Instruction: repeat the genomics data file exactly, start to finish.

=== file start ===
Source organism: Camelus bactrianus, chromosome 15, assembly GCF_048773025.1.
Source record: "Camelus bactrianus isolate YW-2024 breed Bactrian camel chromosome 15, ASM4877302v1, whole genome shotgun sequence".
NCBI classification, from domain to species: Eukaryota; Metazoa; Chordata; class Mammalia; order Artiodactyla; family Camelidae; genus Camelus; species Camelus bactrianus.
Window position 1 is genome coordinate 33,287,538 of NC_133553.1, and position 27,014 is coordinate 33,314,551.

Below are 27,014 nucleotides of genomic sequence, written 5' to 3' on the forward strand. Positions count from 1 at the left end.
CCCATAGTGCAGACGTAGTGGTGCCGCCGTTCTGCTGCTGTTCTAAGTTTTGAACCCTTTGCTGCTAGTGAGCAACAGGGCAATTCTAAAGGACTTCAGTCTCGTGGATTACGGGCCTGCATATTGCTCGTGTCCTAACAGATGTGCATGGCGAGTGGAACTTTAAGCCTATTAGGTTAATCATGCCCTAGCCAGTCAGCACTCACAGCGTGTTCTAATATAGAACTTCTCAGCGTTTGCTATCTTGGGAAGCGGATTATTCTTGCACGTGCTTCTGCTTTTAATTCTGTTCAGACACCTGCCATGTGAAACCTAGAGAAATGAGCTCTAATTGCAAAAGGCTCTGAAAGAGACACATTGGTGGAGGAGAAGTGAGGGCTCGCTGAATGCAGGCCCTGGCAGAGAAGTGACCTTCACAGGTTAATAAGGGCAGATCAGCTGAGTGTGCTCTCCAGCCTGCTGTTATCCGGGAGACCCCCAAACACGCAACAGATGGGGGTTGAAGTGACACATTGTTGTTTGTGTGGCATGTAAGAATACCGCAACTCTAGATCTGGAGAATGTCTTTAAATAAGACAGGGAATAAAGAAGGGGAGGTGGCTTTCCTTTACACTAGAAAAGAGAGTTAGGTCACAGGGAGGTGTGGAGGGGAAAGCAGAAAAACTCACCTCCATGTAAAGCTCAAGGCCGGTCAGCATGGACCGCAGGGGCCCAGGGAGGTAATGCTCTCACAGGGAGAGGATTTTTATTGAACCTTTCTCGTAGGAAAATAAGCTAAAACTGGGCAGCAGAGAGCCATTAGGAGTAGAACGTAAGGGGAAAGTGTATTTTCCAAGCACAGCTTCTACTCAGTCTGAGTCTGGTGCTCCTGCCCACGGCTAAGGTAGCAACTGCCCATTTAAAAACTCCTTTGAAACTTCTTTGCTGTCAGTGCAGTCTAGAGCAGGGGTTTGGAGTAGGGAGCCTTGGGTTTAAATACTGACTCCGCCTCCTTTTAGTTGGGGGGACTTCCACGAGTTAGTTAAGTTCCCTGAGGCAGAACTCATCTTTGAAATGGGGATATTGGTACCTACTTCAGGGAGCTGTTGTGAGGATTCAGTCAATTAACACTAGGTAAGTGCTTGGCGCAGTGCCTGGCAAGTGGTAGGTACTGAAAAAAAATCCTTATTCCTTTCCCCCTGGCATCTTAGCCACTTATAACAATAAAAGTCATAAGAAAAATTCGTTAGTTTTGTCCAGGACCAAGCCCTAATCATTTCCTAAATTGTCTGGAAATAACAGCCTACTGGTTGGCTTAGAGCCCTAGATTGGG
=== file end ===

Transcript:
Source organism: Camelus bactrianus, chromosome 15, assembly GCF_048773025.1.
Source record: "Camelus bactrianus isolate YW-2024 breed Bactrian camel chromosome 15, ASM4877302v1, whole genome shotgun sequence".
NCBI classification, from domain to species: Eukaryota; Metazoa; Chordata; class Mammalia; order Artiodactyla; family Camelidae; genus Camelus; species Camelus bactrianus.
Window position 1 is genome coordinate 33,287,538 of NC_133553.1, and position 27,014 is coordinate 33,314,551.

Below are 27,014 nucleotides of genomic sequence, written 5' to 3' on the forward strand. Positions count from 1 at the left end.
CCCATAGTGCAGACGTAGTGGTGCCGCCGTTCTGCTGCTGTTCTAAGTTTTGAACCCTTTGCTGCTAGTGAGCAACAGGGCAATTCTAAAGGACTTCAGTCTCGTGGATTACGGGCCTGCATATTGCTCGTGTCCTAACAGATGTGCATGGCGAGTGGAACTTTAAGCCTATTAGGTTAATCATGCCCTAGCCAGTCAGCACTCACAGCGTGTTCTAATATAGAACTTCTCAGCGTTTGCTATCTTGGGAAGCGGATTATTCTTGCACGTGCTTCTGCTTTTAATTCTGTTCAGACACCTGCCATGTGAAACCTAGAGAAATGAGCTCTAATTGCAAAAGGCTCTGAAAGAGACACATTGGTGGAGGAGAAGTGAGGGCTCGCTGAATGCAGGCCCTGGCAGAGAAGTGACCTTCACAGGTTAATAAGGGCAGATCAGCTGAGTGTGCTCTCCAGCCTGCTGTTATCCGGGAGACCCCCAAACACGCAACAGATGGGGGTTGAAGTGACACATTGTTGTTTGTGTGGCATGTAAGAATACCGCAACTCTAGATCTGGAGAATGTCTTTAAATAAGACAGGGAATAAAGAAGGGGAGGTGGCTTTCCTTTACACTAGAAAAGAGAGTTAGGTCACAGGGAGGTGTGGAGGGGAAAGCAGAAAAACTCACCTCCATGTAAAGCTCAAGGCCGGTCAGCATGGACCGCAGGGGCCCAGGGAGGTAATGCTCTCACAGGGAGAGGATTTTTATTGAACCTTTCTCGTAGGAAAATAAGCTAAAACTGGGCAGCAGAGAGCCATTAGGAGTAGAACGTAAGGGGAAAGTGTATTTTCCAAGCACAGCTTCTACTCAGTCTGAGTCTGGTGCTCCTGCCCACGGCTAAGGTAGCAACTGCCCATTTAAAAACTCCTTTGAAACTTCTTTGCTGTCAGTGCAGTCTAGAGCAGGGGTTTGGAGTAGGGAGCCTTGGGTTTAAATACTGACTCCGCCTCCTTTTAGTTGGGGGGACTTCCACGAGTTAGTTAAGTTCCCTGAGGCAGAACTCATCTTTGAAATGGGGATATTGGTACCTACTTCAGGGAGCTGTTGTGAGGATTCAGTCAATTAACACTAGGTAAGTGCTTGGCGCAGTGCCTGGCAAGTGGTAGGTACTGAAAAAAAATCCTTATTCCTTTCCCCCTGGCATCTTAGCCACTTATAACAATAAAAGTCATAAGAAAAATTCGTTAGTTTTGTCCAGGACCAAGCCCTAATCATTTCCTAAATTGTCTGGAAATAACAGCCTACTGGTTGGCTTAGAGCCCTAGATTGGG